McTernan seemed to have a big influence on the sound of the first two records, and then this one you have a new producer and a completely different sound. What was your thought process going in with that?
Every producer has their own way. We always look at it as we’re learning from these people. We’re learning their techniques and their way about creating albums. We felt like we had learned a lot from McTernan, and we were really anxious to work with someone else and get another take on it.
One of the benefits of being on Atlantic was there was a larger amount of people to pick from and talk to of who we were going to work with. Getting to talk with David Bottrill was like, oh man, really? I love all the records this guy’s done. That would be incredible, but who knows if that’s even possible?
It ended up being a perfect match. We felt immediately drawn to him and his energy. We loved all the records he had made before with Tool, Silverchair, King Crimson and a bunch of other people. It was a pretty easy decision, once we really sat down with him. It definitely affected it in an amazing way sonically. I think also the energy that was coming through us at the time was really calm, peaceful, creative energy. He’s a Zen type person, and keeps everyone focused and unpanicked.
It definitely is more aggressive and bigger sounding than your other two. What was it like to do some of that? Do you think it’s still as progressive and experimental as your others?
I think everything that’s different about it is totally a result of where we were mentally throughout this writing process. If you really listen, from The Inuit Sessions to Juturna to On Letting Go, to even the b-sides from On Letting Go, to this record, there is a pretty natural progression. A lot of the heavier elements of the band have been brought to the forefront by the time you get to the b-sides of On Letting Go. I think we were experimenting with that side of ourselves for a while before we could find a happy medium of both.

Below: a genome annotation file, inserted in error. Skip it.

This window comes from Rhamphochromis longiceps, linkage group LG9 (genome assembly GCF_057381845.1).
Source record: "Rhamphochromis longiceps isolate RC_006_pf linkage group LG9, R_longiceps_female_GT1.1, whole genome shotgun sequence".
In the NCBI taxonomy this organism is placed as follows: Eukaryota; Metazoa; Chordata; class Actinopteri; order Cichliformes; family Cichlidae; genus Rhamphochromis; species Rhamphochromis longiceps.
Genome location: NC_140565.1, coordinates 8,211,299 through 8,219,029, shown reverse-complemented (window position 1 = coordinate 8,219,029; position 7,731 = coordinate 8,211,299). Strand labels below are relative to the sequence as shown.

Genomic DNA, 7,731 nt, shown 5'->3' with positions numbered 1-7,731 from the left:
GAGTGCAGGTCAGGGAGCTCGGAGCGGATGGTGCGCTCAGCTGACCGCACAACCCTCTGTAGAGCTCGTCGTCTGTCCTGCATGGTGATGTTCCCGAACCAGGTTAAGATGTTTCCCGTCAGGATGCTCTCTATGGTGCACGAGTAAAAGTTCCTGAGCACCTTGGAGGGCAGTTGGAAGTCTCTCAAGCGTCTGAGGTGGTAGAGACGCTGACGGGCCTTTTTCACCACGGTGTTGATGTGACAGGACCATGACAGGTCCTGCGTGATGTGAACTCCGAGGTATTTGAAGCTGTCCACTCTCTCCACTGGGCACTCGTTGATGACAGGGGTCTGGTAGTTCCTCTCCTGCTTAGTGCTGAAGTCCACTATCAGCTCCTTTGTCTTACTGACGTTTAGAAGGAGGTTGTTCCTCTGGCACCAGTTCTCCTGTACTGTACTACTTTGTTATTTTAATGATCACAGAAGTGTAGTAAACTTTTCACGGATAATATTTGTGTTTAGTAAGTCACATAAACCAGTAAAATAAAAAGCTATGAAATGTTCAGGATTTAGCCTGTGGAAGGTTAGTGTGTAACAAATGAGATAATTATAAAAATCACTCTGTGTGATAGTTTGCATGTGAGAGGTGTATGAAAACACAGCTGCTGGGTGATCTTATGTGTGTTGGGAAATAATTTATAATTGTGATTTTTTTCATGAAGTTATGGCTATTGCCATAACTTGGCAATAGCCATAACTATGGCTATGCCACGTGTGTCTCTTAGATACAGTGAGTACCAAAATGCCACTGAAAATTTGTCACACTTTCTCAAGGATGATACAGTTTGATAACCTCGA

This time around I think we really ran the gamut while writing the record of trying a lot of different sounds and a lot of different ways of expressing our tones. I think at the end of the day, the collection of songs that was the strongest tended to have a little more aggression and a little more punch to it, as you put it.
Overall, we still really wanted it to have an adventurous, experimental side to it, which I think it totally does. Even on the more straightforward songs, there’s really interesting stuff going on, the rhythm section especially. I think that’s always the kind of record we wanted to make, something that could accomplish a certain straightforwardness to some of the songs, but really take you back and forth between different feelings and different sonic arenas.
One song I want to single out real quick is “Get Out,” which is probably the heaviest song you’ve written to date. That song gets me pumped up every time I hear it, and I’m curious but how did it come to be?
Nice, I’m glad you like it. It’s kind of a mutual feeling amongst the band as well. That’s why we chose it as the first song to show the world for this record. It was an undeniable song that makes you feel something immediately.
When we first heard it, it was a little demo recording of Brendan and Anthony working on the song. It was really bluesy, and it was just the main verse riff. It was a completely different tone than what’s on the record. I think all of us were immediately drawn to it. Nick and I were talking about what we should work on for the week, and it was like, “Oh, we should try that one.”
Then all of a sudden, you plug in and you play it loud, you start accenting certain things, and it was apparent it could be a total burner. It was a really natural process, and that song especially just flowed out. We worked on it for two days straight, getting all the starts and stops.
At first, we really didn’t know how to start the song. We struggled with if we should make this intro for it. But eventually we were all like, “Nope. We’re just going to bust right in with the vocal and the band and kick you right in the teeth.” It was a real accomplishment for us because I think being able to write a straightforward, awesome rock song that isn’t cheesy or contrived is a difficult task. I think we felt really proud of this song and definitely thought that it showcased a new side of the band.
Also on the album you did lyrics for the first time on two songs, “I Felt Free” and “Imaginary Enemy.” What was that like for you to do and how did you approach writing them?